We can further understand the combination of function and content by thinking about a few examples; we will look at the phenomena of in and out groups, of narratives, and of irrational use of resources so that we can develop a more sophisticated image of human nature and culture. On top of that, we will also consider how it is that the phenomena of choice are fundamental to human conflict.
Fundamental Qualities of Human Conflict
When we think about conflicts in the abstract or recall a concrete experience of conflict from memory, a notable feature lingers; that is, human conflicts can be characterized by “us” and “them” mentalities, a demarcation premised on differences. This is formally called “in-groups” and “out-groups” in social psychology. The idea is that we categorize people into groups premised on some feature, such as beliefs, appearances, or behaviours. For instance, a prisoner wears an orange jumpsuit, a Christian believes in God, and a Jogger is someone engaged in running; and furthermore, we may also categorize people premised on more than one feature, such as a boxer: someone who is punching, wearing gloves and shorts, and moving their feet a lot. Although some predications are of questionable nature, the act of predicating people into categories has a defensible function: namely, to minimize the sheer uncertainty of the social environment. I would hope no one would take seriously any objection to the stereotype that giraffes should be withheld from universities because they cannot read.
The predication of people into categories helps us navigate the social environment, there would be havoc without it. So, we can see, there is a function to organizing people into groups, and the features of those groups can be culturally defined. Without either, we would be lost. Now let us consider some examples of conflicts involving in groups and out groups to get a better understanding.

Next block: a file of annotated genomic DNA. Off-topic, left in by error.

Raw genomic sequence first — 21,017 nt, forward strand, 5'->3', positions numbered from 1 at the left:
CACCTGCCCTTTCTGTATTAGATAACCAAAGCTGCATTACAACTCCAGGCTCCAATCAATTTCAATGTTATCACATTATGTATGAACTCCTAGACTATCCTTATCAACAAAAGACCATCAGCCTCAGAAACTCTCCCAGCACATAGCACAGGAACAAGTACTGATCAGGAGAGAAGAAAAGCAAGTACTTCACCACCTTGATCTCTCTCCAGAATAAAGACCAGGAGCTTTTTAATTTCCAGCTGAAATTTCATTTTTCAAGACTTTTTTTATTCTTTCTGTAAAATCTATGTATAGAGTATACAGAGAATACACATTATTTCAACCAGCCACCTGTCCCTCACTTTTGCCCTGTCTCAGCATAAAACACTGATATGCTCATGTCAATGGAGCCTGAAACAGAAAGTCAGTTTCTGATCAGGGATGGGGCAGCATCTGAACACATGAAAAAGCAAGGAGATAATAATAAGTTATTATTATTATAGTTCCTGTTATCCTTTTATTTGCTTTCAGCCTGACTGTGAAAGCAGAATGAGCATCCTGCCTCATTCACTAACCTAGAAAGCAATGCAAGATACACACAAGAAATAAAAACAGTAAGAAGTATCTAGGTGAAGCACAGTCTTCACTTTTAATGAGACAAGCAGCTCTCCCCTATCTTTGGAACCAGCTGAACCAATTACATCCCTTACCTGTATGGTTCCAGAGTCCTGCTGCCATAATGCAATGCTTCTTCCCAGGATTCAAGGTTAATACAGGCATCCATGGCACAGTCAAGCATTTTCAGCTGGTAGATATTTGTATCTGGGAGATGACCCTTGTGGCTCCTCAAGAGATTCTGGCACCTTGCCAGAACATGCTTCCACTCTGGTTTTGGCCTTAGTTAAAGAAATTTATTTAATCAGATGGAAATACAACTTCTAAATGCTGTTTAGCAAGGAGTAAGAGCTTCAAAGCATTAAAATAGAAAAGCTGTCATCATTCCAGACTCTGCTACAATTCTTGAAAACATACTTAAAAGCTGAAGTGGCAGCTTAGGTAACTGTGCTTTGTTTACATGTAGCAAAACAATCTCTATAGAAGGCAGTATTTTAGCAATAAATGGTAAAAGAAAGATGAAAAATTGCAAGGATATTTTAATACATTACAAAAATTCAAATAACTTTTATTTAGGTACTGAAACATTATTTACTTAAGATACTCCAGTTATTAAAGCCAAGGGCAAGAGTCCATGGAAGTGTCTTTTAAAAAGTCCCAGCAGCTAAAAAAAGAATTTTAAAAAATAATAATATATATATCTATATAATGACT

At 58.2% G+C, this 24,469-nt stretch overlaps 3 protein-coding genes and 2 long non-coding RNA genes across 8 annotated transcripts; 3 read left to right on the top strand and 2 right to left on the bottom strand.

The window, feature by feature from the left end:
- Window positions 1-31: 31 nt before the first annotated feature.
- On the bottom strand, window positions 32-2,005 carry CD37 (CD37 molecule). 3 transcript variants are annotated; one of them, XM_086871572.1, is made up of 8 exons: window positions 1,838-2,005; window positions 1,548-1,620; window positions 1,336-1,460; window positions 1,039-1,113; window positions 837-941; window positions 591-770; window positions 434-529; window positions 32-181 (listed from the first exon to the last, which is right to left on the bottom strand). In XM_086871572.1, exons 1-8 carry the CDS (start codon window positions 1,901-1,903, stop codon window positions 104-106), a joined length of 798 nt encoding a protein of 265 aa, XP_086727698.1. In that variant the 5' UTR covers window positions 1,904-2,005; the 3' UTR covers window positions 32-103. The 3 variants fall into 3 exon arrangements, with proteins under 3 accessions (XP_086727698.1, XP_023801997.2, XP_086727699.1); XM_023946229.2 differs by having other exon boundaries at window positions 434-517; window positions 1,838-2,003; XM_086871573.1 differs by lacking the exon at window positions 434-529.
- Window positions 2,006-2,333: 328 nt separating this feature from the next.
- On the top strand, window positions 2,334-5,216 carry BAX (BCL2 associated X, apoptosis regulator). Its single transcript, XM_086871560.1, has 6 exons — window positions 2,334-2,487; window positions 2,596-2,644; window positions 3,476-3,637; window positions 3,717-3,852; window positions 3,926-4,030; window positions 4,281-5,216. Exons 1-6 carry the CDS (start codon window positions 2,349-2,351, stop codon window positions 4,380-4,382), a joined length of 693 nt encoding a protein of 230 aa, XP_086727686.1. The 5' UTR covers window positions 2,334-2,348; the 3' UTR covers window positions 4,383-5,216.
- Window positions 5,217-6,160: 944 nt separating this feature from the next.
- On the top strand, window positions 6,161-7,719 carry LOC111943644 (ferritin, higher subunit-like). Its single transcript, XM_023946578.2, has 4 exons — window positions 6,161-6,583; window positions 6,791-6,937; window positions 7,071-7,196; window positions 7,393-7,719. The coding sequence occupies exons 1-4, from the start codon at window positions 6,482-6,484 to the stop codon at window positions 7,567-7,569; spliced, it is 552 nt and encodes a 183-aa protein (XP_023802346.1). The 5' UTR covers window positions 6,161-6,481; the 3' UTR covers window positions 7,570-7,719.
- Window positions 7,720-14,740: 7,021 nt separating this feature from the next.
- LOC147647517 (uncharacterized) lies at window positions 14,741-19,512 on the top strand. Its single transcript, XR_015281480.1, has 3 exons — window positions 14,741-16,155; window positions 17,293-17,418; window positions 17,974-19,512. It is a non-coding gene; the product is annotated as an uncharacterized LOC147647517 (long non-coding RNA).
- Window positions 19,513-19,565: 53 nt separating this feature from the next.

One unfortunate example is that children raised by their biological parents experience less abuse than children raised by their foster parents. Here, the in-group and out-group is premised on biological relatedness. The children with the biological parents are a family unit, whereas the children with the foster parent sometimes deal with “a stranger in the home” scenario. In other words, because the child is not a member of the “genetically related category,” the probability of abuse from the stepparent increases. This line of reasoning is not something anyone would consciously carry-out of course, just as a majority of people never consciously reason about what his or her child looks like.
Another example is political parties. People tend to split themselves into groups which are premised on economic and social beliefs, such as conservatives and liberals. Both groups have their own goals and ideals that they attempt to implement, and those goals are almost invariably contradictory to each other in the most fundamental ways. This causes conflict. When groups compete, and there can only be one winner, cooperation plummets and “us-them” mentalities flourish. It is when groups have a common goal that team-work flourishes and “us-them” mentalities disband.
Political and economic discourse is particularly notorious for in groups and out groups; Karl Marx wrote an entire book about in and out groups, perhaps without realizing it: the haves and have nots. These divides are, of course, maintained by categorizing people, but the perception of the categories is accompanied by narratives as well; for instance, I may predicate someone into a category of national socialist due to certain behaviours and beliefs, but when I do, a narrative about what previous members of that category have done is accompanied by the predication.
An important aspect of maintaining divides between people is narrative. Humans rely on narrative so much so that we interpret ambiguous situations with narratives, even when the situation calls for no narrative. For instance, when a relationship partner has not sent a text for some time, a DefCon 5 scenario starts to be spun by the worried partner. Even furthermore, as a classically famous psychology experiment found, humans will project narratives onto shapes, such as squares and triangles, that seem to be “chasing” each other. It may seem odd at first, but narratives are essential for human survival; how long would one be able to survive in the wild if one neglected to build narratives about lions covered in blood?